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Composed: 1937/1938
Length: c. 35 minutes
Orchestration: 2 flutes (2nd = piccolo), 2 oboes (2nd = English horn), 2 clarinets (2nd = bass clarinet), 2 bassoons (2nd = contrabassoon), 4 horns, 2 trumpets, 3 trombones, timpani, percussion (bass drum, cymbals, gong, 2 snare drums, triangle), harp, celesta, strings, and solo violin
First Los Angeles Philharmonic performance: August 11, 1945, with soloist Yehudi Menuhin, Antal Dorati conducting

In 1938, Bartók had every reason to be pessimistic about his and Europe’s future. He expressed his outrage in a letter to a friend in Switzerland: “What is most appalling is the imminent danger that Hungary too will surrender to this system of robbers and murderers... Hungary, where unfortunately the ‘educated’ Christian people are almost exclusively devoted to the Nazi system. I am really ashamed that I come from this class.” He then discusses the possibility of emigrating. Within a year he would be gone, eventually to end his days in the United States.

There were two bright spots in Bartók’s professional life during those last years in Hungary: the support of the Swiss Maecenas and conductor Paul Sacher, who commissioned three large-scale works from him, and the fulfillment of a long-standing request for a violin concerto from Zoltán Székely, his frequent recital partner since 1921.

On the eve of starting the Concerto, Bartók began to have doubts, which he expressed in letters to Székely, who had emigrated to Holland, and whose salient points the violinist relates: “Would I have time to play the new concerto during the period [three years] of my exclusive performing rights? If you join the quartet [the New Hungarian Quartet, the ‘New’ was later dropped, of which Székely became first violinist] how will you be able to play solos?’... I wrote to Bartók to assure him that once I had the concerto I would set aside time every season to give performances of it... He wrote again [in May]: ‘If that is the case, there is really nothing in the way. Only you didn’t mention how you will be able to fit together quartet and solo playing...’” Not an easy man, Béla Bartók.

The first performance of what has come to be regarded as one of the great 20th-century violin concertos, indeed in the history of the genre, was given on April 24, 1939, by Székely and the Amsterdam Concertgebouw Orchestra, conducted by Willem Mengelberg. A recording of the event has long been available on the Hungaroton label.

The point that Bartók used folk elements without employing actual folk tunes is magnificently illustrated by the violin’s long, rhapsodic opening theme, which with its insistence on the intervals of fourths, fifths, and seconds could come from nowhere but Hungary. Bartók sets the stage for that theme with a sustained horn note, harp strummings, and pizzicato low strings: mysterious, brooding, and lush. Purest Bartók.

Regarding the second, contrasting theme, note the following recollection by the late Yehudi Menuhin, one of the Concerto’s foremost interpreters, of an exchange with the composer in Bartók’s New York apartment in 1943: “[Bartók] was trying to find out how well I had grasped [the Concerto], asking particularly my opinion of a passage in the first movement. ‘It’s rather chromatic,’ I offered. ‘Yes, it’s chromatic,’ he said, but then nudging me toward the point he was making: ‘You see that it comes very often?’ Which it does, some 32 times, never exactly the same. ‘Well, I wanted to show Schoenberg that one can use all 12 tones and still remain tonal.’ Here was one of Bartók’s barbs: ‘…and any one of those repeated sequences would supply a dodecaphonist with material for a whole opera…’ ”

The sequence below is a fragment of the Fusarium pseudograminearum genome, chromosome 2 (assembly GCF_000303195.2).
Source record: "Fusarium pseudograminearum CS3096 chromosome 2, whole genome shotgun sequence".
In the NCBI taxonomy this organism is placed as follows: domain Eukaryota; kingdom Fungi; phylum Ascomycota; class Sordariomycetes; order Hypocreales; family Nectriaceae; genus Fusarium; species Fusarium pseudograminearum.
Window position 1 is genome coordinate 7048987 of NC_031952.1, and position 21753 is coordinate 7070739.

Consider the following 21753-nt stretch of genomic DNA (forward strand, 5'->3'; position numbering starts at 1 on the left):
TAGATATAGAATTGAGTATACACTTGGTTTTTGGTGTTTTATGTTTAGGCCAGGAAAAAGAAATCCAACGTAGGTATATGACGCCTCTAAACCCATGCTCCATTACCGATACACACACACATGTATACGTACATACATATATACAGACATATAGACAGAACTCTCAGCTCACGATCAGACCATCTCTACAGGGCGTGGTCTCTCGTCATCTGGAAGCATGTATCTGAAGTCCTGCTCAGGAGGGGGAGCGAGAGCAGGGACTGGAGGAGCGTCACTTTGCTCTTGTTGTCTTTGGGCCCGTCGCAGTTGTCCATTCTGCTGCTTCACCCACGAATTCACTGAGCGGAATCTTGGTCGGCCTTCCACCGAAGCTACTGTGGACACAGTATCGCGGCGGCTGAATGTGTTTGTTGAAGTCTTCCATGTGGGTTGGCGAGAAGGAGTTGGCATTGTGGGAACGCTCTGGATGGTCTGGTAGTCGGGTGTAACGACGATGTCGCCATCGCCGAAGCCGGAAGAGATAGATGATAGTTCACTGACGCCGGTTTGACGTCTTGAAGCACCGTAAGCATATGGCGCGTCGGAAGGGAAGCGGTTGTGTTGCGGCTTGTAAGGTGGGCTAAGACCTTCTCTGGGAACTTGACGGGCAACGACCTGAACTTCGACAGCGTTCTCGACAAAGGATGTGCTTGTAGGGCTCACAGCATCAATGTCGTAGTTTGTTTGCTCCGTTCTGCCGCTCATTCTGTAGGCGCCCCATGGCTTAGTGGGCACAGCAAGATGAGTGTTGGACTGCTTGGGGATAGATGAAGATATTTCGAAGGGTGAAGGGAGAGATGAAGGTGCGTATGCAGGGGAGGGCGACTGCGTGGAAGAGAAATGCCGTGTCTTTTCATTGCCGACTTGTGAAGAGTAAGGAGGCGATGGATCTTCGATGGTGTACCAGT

The midpoint of the movement presents one of the most magical of the composer’s inspirations in this Concerto, with an inversion of the principal theme, the violin’s exquisite cantilena accompanied by harp, celesta, and muted violins. In the recapitulation the entire string section engages in a favorite Bartók device, a pizzicato of such forcefulness that the strings cannonade off the fingerboard.

The magnificently atmospheric slow movement consists of a calm, almost childlike G-major theme, with six variations. In the first variation, the timpani is treated as a melodic instrument as it partners the solo violin. The second variation takes apart the opening theme, blending its components into an orchestra of woodwinds, harp, and celesta. The third, with its hammering double stops for the solo, is all rhythmic energy, while in the fourth variation the violin theme is transferred to the low strings, encircled by the solo violin’s trills and scales. Five is a fast scherzando affair, the solo joined by snare drum and celesta, with harp glissandos and a scurrying flute. The last variation begins with a lavishly embellished version of the theme before the solo line broadens out lyrically and the theme is stated by the violin, as at the beginning of the movement, but an octave higher. The movement draws to a misty, mysterious close, its mood of indeterminacy dispersed by the rude entry of the massed strings, ushering in the finale: not the expected rondo but, like the opening movement, a sonata-allegro. Its main melodic thread is a rhythmically altered version of the first movement’s principal theme.

— Herbert Glass, after many years as a columnist for the Los Angeles Times, has for the past decade been the English-language annotator and editor for the Salzburg Festival.